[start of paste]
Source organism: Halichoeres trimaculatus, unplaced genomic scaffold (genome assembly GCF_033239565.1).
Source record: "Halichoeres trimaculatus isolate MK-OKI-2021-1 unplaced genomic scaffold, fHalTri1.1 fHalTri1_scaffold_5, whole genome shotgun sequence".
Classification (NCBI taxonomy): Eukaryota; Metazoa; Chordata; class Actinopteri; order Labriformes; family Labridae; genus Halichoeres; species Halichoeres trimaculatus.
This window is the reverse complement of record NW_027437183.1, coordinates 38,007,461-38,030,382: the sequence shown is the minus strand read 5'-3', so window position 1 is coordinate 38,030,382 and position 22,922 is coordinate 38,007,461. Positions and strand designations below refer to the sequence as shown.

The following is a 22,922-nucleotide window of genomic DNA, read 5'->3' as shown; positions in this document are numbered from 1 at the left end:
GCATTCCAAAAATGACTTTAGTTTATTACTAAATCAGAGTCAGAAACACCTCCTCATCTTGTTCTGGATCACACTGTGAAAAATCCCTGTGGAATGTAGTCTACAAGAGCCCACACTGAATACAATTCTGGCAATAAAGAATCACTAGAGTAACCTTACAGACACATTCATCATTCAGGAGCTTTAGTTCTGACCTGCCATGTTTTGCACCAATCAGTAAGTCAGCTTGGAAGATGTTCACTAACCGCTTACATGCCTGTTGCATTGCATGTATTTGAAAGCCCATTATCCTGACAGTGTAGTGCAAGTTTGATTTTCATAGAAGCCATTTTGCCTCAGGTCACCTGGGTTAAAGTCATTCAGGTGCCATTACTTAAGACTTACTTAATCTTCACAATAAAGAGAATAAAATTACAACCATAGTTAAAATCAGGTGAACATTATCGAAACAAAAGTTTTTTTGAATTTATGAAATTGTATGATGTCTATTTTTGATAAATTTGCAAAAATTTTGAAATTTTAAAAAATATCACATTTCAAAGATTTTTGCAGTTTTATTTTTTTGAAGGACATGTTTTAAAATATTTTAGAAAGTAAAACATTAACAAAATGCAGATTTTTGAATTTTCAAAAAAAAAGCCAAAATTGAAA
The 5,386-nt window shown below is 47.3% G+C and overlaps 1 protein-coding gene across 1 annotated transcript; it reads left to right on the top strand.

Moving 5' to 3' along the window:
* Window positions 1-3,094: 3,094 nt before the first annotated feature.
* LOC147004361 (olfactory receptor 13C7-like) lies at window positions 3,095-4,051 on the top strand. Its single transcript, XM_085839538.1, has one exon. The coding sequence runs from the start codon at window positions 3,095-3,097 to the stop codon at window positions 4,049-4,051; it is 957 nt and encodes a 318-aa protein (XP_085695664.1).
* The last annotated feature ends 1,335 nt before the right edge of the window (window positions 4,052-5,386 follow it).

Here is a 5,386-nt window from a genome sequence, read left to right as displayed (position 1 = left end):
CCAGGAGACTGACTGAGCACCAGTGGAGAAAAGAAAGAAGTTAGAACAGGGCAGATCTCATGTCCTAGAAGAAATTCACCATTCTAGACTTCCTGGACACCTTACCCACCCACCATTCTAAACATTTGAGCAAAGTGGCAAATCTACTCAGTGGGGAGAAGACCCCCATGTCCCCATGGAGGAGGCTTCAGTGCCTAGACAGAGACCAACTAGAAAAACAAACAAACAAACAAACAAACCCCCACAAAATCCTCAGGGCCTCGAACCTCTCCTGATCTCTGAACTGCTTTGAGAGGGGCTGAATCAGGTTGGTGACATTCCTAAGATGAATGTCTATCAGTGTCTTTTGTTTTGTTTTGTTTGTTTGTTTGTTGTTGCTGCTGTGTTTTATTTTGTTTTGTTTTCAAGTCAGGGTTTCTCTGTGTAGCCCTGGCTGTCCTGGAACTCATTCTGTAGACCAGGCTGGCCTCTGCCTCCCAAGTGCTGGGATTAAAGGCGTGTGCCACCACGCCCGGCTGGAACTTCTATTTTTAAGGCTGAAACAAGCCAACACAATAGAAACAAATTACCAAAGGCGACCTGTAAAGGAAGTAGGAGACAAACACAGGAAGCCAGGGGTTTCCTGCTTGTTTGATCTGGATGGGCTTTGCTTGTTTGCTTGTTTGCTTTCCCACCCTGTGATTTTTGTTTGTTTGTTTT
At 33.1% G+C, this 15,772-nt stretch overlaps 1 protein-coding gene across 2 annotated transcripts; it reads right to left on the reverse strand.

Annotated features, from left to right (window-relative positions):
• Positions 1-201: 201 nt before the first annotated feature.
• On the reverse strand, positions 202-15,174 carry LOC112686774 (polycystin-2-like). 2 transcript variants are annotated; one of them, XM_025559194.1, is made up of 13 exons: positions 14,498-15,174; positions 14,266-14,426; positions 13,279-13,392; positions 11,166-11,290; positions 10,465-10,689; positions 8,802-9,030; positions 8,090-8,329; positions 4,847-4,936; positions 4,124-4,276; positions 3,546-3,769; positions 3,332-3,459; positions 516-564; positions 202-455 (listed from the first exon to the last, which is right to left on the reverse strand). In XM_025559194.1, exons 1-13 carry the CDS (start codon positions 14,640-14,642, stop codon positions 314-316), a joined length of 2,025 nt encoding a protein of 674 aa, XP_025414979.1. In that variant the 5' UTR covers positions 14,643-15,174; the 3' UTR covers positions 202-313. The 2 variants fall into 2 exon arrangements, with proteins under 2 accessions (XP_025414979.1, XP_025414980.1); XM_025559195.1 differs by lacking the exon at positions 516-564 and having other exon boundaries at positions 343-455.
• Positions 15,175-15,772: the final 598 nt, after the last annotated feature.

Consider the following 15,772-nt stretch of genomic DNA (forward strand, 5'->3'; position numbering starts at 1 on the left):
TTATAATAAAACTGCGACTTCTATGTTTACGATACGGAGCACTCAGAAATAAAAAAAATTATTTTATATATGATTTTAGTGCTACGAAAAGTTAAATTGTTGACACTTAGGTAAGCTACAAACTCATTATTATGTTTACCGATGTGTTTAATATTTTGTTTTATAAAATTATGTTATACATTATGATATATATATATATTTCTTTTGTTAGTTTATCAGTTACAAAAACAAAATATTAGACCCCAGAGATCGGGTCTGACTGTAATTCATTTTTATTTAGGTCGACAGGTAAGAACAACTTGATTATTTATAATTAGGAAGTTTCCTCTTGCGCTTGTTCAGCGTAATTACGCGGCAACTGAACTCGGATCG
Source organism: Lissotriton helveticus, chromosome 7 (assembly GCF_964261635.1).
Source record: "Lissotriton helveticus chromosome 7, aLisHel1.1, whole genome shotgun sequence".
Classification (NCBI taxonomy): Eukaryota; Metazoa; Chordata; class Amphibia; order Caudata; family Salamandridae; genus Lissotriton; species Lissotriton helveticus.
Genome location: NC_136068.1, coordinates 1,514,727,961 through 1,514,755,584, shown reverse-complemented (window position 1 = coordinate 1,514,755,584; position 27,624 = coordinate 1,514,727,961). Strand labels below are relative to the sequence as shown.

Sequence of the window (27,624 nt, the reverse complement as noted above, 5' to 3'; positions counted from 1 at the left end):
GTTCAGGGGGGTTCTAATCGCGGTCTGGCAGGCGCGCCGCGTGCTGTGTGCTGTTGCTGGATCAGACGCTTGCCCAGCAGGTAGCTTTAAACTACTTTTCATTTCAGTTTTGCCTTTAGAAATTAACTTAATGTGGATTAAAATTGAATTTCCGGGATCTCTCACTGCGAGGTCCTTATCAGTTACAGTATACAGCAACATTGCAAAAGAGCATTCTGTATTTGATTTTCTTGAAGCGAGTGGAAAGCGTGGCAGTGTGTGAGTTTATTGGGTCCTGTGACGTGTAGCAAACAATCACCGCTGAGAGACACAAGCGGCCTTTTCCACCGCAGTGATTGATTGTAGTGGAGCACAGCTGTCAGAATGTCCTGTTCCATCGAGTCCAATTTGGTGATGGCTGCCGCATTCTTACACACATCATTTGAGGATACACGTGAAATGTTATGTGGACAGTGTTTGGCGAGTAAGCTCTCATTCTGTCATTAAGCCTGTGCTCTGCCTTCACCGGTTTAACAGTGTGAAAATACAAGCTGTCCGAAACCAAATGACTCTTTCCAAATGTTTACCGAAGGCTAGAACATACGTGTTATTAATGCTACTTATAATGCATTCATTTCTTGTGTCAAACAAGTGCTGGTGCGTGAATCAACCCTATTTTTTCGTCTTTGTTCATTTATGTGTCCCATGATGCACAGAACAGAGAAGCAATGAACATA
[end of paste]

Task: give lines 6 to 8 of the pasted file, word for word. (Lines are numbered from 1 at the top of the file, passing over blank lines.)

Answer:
GCATTCCAAAAATGACTTTAGTTTATTACTAAATCAGAGTCAGAAACACCTCCTCATCTTGTTCTGGATCACACTGTGAAAAATCCCTGTGGAATGTAGTCTACAAGAGCCCACACTGAATACAATTCTGGCAATAAAGAATCACTAGAGTAACCTTACAGACACATTCATCATTCAGGAGCTTTAGTTCTGACCTGCCATGTTTTGCACCAATCAGTAAGTCAGCTTGGAAGATGTTCACTAACCGCTTACATGCCTGTTGCATTGCATGTATTTGAAAGCCCATTATCCTGACAGTGTAGTGCAAGTTTGATTTTCATAGAAGCCATTTTGCCTCAGGTCACCTGGGTTAAAGTCATTCAGGTGCCATTACTTAAGACTTACTTAATCTTCACAATAAAGAGAATAAAATTACAACCATAGTTAAAATCAGGTGAACATTATCGAAACAAAAGTTTTTTTGAATTTATGAAATTGTATGATGTCTATTTTTGATAAATTTGCAAAAATTTTGAAATTTTAAAAAATATCACATTTCAAAGATTTTTGCAGTTTTATTTTTTTGAAGGACATGTTTTAAAATATTTTAGAAAGTAAAACATTAACAAAATGCAGATTTTTGAATTTTCAAAAAAAAAGCCAAAATTGAAA
The 5,386-nt window shown below is 47.3% G+C and overlaps 1 protein-coding gene across 1 annotated transcript; it reads left to right on the top strand.

Moving 5' to 3' along the window: